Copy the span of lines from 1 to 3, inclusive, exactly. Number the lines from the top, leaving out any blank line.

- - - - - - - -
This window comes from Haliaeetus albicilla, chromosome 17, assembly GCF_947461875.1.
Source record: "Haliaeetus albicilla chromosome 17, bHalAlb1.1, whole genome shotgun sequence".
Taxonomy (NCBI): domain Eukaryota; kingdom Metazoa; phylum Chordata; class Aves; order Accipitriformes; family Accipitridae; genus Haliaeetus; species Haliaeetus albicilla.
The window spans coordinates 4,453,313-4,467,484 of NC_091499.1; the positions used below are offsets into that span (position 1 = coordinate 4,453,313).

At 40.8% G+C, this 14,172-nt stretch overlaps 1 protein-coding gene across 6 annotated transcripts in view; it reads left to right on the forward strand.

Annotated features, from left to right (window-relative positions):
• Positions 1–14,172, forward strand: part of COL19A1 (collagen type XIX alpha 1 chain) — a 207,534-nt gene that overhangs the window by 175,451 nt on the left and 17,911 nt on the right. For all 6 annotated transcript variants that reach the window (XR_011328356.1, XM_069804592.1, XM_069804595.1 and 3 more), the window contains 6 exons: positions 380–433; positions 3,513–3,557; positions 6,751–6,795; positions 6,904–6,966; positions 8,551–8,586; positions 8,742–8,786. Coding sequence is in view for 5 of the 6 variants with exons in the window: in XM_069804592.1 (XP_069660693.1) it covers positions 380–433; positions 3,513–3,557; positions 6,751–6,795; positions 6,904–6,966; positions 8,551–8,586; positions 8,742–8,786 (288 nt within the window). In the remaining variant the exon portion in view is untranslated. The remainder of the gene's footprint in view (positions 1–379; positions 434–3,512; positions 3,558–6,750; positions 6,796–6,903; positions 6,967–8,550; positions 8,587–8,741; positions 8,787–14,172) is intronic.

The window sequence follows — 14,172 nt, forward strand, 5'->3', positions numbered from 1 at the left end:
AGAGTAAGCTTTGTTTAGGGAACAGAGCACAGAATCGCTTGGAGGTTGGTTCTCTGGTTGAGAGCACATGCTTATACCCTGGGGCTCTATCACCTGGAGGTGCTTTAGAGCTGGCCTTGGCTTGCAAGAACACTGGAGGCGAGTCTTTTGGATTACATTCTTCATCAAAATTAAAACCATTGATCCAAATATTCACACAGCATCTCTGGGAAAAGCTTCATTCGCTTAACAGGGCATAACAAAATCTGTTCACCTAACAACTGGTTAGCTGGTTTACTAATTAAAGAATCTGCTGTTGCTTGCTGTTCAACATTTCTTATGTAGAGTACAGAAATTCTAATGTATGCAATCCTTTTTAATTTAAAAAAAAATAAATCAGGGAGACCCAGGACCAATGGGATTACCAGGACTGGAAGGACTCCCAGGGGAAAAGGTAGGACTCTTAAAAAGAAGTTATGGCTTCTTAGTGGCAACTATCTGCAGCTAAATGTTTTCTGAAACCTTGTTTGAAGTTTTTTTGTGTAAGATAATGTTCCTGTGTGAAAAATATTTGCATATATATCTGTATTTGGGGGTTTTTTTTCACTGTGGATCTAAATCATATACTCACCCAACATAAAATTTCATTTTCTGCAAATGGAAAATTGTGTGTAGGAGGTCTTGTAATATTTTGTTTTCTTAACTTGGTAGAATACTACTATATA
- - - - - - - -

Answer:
This window comes from Haliaeetus albicilla, chromosome 17, assembly GCF_947461875.1.
Source record: "Haliaeetus albicilla chromosome 17, bHalAlb1.1, whole genome shotgun sequence".
Taxonomy (NCBI): domain Eukaryota; kingdom Metazoa; phylum Chordata; class Aves; order Accipitriformes; family Accipitridae; genus Haliaeetus; species Haliaeetus albicilla.